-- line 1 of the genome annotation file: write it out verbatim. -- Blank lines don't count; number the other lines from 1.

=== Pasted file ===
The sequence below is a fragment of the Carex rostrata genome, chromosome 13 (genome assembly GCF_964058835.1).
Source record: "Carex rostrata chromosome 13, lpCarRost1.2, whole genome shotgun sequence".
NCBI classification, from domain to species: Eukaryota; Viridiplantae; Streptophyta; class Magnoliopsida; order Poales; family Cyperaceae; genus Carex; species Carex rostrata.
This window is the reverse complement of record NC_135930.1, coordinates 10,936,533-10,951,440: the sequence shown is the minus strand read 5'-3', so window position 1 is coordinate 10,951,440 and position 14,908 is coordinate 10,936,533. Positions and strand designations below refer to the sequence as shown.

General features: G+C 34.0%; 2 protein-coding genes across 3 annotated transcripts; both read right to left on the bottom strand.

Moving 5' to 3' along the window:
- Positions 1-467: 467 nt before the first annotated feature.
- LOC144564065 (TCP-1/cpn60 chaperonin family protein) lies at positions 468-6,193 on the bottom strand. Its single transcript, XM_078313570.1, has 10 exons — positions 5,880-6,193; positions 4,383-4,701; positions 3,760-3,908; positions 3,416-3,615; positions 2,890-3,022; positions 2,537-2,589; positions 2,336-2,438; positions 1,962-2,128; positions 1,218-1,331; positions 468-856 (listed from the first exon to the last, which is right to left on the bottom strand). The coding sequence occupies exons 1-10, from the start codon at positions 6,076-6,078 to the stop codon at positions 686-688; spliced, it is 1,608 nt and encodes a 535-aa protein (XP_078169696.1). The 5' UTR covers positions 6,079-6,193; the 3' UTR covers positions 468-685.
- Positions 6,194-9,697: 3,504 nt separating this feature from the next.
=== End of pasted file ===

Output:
The sequence below is a fragment of the Carex rostrata genome, chromosome 13 (genome assembly GCF_964058835.1).